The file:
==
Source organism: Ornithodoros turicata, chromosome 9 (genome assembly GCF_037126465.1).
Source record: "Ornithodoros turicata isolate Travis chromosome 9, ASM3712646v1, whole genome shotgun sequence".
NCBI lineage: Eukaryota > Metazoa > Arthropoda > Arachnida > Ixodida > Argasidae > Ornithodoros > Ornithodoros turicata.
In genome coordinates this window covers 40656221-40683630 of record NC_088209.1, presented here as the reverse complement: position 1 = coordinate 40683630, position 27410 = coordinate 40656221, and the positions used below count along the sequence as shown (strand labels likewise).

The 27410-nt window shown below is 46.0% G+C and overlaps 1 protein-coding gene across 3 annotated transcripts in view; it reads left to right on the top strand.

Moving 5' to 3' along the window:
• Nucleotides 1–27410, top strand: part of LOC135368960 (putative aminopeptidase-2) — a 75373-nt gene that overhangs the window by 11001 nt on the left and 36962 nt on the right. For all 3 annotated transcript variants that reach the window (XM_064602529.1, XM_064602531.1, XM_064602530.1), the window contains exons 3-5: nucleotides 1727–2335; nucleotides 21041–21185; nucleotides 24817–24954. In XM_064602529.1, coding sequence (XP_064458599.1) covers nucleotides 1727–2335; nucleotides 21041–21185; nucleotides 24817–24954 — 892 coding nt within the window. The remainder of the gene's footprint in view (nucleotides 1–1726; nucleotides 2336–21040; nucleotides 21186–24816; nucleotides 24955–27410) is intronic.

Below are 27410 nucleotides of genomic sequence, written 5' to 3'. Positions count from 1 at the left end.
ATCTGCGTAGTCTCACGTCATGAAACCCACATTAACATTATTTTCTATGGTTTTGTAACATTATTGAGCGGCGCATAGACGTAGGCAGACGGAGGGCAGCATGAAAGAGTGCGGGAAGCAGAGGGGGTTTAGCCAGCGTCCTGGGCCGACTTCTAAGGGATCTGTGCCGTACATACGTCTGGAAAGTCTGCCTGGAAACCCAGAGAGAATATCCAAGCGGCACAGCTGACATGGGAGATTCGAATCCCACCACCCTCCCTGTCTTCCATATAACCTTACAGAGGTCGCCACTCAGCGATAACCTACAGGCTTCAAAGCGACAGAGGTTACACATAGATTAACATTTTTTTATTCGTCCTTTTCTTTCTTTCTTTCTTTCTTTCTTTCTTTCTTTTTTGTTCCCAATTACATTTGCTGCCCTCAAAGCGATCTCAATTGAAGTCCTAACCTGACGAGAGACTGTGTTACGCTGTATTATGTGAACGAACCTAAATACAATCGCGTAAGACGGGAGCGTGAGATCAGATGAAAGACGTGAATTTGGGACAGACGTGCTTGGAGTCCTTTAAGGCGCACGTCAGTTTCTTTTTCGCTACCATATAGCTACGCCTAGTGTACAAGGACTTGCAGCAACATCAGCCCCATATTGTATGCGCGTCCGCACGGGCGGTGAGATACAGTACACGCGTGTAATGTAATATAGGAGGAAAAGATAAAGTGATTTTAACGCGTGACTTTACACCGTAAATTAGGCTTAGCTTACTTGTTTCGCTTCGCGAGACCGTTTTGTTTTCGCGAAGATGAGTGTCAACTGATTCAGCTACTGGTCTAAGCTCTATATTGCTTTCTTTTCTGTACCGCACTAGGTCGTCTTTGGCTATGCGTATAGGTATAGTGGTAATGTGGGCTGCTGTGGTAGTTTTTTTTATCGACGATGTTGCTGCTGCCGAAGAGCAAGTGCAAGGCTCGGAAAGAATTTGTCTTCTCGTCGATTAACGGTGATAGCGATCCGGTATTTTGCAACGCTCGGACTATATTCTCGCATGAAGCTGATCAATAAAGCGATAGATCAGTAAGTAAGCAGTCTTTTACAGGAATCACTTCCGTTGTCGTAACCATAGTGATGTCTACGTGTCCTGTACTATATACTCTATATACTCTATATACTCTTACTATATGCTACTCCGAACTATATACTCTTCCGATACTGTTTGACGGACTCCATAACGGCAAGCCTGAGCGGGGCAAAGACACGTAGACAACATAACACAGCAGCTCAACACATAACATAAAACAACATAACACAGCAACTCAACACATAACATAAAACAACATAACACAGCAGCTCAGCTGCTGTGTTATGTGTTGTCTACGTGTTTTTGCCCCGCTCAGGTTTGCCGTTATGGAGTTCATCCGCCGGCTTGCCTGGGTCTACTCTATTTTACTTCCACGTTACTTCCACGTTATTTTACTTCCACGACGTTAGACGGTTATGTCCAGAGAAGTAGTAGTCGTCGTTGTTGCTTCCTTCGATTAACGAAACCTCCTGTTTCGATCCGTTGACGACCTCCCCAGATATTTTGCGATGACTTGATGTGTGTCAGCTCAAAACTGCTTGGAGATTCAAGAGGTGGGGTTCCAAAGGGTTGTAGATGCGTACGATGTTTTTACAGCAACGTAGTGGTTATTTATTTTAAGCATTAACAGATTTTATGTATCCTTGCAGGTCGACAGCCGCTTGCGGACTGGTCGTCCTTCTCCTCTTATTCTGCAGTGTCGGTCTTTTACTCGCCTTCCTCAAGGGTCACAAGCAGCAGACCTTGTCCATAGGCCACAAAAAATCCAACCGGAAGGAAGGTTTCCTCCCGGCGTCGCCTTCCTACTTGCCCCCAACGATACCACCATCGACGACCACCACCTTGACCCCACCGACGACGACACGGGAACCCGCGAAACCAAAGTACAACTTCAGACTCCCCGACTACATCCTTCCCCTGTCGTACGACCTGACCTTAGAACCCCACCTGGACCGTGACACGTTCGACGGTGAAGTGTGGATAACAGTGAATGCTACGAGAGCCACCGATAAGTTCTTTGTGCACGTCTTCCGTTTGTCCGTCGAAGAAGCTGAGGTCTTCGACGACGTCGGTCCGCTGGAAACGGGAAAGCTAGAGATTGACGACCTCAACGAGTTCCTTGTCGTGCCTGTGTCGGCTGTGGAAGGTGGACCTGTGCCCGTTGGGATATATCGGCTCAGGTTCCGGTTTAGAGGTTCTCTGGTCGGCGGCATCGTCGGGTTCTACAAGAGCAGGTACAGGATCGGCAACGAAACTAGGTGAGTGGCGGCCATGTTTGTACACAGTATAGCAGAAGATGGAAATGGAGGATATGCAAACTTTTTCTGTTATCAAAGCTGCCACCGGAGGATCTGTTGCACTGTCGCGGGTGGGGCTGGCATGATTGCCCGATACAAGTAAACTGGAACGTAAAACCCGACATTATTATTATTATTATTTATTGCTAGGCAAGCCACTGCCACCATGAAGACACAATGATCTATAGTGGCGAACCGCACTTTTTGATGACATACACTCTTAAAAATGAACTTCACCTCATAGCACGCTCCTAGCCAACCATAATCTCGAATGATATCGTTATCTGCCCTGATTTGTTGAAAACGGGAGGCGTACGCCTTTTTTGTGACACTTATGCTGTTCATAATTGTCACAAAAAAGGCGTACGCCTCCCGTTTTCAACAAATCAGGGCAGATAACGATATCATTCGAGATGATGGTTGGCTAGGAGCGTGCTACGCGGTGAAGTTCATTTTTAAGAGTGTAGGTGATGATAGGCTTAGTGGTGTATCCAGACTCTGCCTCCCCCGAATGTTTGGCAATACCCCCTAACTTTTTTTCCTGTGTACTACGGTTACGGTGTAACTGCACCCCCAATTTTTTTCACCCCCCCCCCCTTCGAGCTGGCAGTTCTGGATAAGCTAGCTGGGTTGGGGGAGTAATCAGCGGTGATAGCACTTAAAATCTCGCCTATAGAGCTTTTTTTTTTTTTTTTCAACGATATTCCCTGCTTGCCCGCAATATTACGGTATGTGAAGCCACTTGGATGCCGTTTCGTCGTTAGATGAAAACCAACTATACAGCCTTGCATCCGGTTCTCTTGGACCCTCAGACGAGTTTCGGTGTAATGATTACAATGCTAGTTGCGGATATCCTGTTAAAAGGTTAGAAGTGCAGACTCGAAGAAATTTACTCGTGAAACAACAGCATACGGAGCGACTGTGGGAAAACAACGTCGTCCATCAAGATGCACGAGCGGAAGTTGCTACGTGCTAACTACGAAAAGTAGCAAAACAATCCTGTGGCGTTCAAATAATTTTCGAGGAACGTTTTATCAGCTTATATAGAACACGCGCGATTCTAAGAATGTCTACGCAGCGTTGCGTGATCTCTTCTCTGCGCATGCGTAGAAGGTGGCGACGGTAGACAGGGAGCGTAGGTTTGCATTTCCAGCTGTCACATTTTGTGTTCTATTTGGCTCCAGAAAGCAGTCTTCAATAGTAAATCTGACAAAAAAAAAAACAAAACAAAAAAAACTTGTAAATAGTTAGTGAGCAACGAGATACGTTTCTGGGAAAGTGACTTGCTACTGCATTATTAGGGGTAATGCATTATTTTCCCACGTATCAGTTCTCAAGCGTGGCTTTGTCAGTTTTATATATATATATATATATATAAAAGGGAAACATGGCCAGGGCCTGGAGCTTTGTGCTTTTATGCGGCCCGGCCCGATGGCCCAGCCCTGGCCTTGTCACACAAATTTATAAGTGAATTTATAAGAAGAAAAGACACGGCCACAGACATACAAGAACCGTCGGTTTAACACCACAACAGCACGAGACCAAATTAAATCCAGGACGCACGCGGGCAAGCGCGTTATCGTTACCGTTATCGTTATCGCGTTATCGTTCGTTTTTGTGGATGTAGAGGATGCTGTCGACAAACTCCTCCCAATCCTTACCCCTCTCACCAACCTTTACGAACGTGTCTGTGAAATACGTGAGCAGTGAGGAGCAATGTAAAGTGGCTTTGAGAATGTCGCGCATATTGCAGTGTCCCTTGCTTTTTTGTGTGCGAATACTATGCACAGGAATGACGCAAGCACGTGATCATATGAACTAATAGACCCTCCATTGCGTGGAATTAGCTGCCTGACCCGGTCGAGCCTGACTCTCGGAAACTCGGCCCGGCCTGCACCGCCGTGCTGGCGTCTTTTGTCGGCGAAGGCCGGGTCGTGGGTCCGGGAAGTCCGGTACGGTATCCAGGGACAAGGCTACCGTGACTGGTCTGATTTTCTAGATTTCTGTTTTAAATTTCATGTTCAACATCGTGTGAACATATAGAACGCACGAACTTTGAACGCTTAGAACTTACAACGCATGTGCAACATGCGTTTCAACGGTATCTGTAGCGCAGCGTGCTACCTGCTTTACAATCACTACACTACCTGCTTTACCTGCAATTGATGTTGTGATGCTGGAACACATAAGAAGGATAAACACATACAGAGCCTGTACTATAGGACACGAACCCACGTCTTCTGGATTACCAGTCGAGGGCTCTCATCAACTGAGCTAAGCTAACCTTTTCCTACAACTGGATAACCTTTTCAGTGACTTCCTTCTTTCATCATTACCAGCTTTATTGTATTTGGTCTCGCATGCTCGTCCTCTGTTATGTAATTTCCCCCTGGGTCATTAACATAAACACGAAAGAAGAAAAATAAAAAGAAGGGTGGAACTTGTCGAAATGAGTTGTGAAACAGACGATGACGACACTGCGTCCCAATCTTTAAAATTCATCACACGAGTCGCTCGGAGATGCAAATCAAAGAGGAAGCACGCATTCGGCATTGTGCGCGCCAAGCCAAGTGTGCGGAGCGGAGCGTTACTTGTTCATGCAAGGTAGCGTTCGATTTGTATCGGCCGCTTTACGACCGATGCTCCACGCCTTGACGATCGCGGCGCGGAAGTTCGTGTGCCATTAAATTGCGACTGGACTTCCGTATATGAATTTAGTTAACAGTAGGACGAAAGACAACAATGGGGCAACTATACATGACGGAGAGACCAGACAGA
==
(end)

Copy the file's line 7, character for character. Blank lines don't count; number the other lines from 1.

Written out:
• Nucleotides 1–27410, top strand: part of LOC135368960 (putative aminopeptidase-2) — a 75373-nt gene that overhangs the window by 11001 nt on the left and 36962 nt on the right. For all 3 annotated transcript variants that reach the window (XM_064602529.1, XM_064602531.1, XM_064602530.1), the window contains exons 3-5: nucleotides 1727–2335; nucleotides 21041–21185; nucleotides 24817–24954. In XM_064602529.1, coding sequence (XP_064458599.1) covers nucleotides 1727–2335; nucleotides 21041–21185; nucleotides 24817–24954 — 892 coding nt within the window. The remainder of the gene's footprint in view (nucleotides 1–1726; nucleotides 2336–21040; nucleotides 21186–24816; nucleotides 24955–27410) is intronic.